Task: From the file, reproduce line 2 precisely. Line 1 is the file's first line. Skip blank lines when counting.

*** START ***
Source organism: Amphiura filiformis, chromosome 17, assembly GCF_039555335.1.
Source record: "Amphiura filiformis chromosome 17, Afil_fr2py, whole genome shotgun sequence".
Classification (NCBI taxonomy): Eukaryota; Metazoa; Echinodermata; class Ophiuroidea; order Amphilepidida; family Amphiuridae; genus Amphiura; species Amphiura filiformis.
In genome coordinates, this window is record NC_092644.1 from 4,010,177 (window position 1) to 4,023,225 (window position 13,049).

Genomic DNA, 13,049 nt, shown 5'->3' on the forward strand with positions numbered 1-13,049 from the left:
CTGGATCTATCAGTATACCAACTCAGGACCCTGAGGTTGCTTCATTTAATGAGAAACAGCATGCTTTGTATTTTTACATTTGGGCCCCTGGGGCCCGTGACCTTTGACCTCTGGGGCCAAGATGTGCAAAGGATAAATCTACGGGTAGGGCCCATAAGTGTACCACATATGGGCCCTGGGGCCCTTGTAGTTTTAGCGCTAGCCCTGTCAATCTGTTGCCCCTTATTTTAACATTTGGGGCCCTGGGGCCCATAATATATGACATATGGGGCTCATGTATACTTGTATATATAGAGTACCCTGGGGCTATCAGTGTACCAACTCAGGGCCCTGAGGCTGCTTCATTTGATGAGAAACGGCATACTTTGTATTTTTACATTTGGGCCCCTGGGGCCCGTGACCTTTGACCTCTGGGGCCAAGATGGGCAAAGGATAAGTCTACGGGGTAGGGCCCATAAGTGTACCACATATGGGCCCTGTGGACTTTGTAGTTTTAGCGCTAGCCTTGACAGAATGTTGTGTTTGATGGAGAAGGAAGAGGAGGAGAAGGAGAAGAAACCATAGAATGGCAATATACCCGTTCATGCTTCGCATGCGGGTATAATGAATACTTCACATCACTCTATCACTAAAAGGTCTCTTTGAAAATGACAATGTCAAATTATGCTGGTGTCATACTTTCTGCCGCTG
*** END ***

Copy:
Source record: "Amphiura filiformis chromosome 17, Afil_fr2py, whole genome shotgun sequence".